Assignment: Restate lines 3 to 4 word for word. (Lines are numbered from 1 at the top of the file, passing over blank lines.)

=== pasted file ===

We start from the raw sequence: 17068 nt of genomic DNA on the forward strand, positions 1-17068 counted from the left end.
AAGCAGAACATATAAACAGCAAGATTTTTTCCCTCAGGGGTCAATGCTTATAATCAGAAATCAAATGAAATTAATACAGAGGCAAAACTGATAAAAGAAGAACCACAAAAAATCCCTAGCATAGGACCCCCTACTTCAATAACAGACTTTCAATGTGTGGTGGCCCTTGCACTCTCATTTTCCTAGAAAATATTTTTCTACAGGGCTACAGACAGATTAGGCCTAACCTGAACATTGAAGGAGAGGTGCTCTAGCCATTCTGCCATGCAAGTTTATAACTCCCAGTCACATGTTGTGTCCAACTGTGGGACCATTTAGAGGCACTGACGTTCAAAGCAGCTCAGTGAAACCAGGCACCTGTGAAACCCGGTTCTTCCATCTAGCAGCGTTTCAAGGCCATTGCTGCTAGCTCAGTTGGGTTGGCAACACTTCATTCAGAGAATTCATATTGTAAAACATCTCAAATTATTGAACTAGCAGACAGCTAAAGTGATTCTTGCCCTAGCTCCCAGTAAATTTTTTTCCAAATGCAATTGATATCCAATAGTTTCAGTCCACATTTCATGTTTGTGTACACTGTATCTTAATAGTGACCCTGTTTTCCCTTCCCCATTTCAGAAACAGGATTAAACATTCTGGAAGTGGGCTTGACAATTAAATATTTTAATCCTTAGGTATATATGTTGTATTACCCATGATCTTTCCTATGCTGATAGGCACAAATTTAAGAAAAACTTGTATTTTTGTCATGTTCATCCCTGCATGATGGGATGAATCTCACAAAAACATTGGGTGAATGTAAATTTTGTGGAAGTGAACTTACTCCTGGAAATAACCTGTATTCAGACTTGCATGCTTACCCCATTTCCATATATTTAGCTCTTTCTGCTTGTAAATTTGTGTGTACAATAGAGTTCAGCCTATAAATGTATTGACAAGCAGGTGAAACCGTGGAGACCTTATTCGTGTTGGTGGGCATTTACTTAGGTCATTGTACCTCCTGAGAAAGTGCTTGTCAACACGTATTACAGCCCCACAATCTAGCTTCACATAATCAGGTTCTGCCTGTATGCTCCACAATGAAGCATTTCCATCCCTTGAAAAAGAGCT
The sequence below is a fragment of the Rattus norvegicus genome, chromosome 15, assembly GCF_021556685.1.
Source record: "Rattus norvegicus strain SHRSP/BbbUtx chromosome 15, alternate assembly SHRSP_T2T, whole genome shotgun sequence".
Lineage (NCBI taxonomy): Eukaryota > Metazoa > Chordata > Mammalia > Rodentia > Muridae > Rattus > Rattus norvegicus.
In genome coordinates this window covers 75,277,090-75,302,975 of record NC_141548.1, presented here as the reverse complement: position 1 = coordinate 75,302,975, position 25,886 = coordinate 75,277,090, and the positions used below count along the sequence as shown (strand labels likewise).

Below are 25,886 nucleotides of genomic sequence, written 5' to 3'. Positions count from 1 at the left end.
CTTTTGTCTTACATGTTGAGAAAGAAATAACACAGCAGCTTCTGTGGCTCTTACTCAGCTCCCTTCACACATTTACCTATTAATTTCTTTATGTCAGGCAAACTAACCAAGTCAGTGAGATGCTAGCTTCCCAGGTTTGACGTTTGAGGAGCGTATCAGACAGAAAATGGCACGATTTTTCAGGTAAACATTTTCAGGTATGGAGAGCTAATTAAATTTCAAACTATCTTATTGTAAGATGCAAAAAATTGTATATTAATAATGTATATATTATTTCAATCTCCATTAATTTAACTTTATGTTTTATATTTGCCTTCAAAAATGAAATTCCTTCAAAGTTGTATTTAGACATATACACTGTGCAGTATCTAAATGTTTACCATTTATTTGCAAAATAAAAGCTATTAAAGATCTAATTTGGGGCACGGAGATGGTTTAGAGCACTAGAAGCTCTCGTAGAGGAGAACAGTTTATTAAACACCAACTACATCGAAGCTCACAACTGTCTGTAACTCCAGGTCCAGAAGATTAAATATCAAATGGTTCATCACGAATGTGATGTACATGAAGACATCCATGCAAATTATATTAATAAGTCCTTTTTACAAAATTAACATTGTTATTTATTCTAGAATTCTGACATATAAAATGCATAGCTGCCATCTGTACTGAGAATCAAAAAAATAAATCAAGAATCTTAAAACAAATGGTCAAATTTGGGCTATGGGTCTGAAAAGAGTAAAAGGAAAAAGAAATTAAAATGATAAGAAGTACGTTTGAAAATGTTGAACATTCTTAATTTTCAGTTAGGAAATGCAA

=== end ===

The sequence below is a fragment of the Rattus norvegicus genome, chromosome 15, assembly GCF_021556685.1.
Source record: "Rattus norvegicus strain SHRSP/BbbUtx chromosome 15, alternate assembly SHRSP_T2T, whole genome shotgun sequence".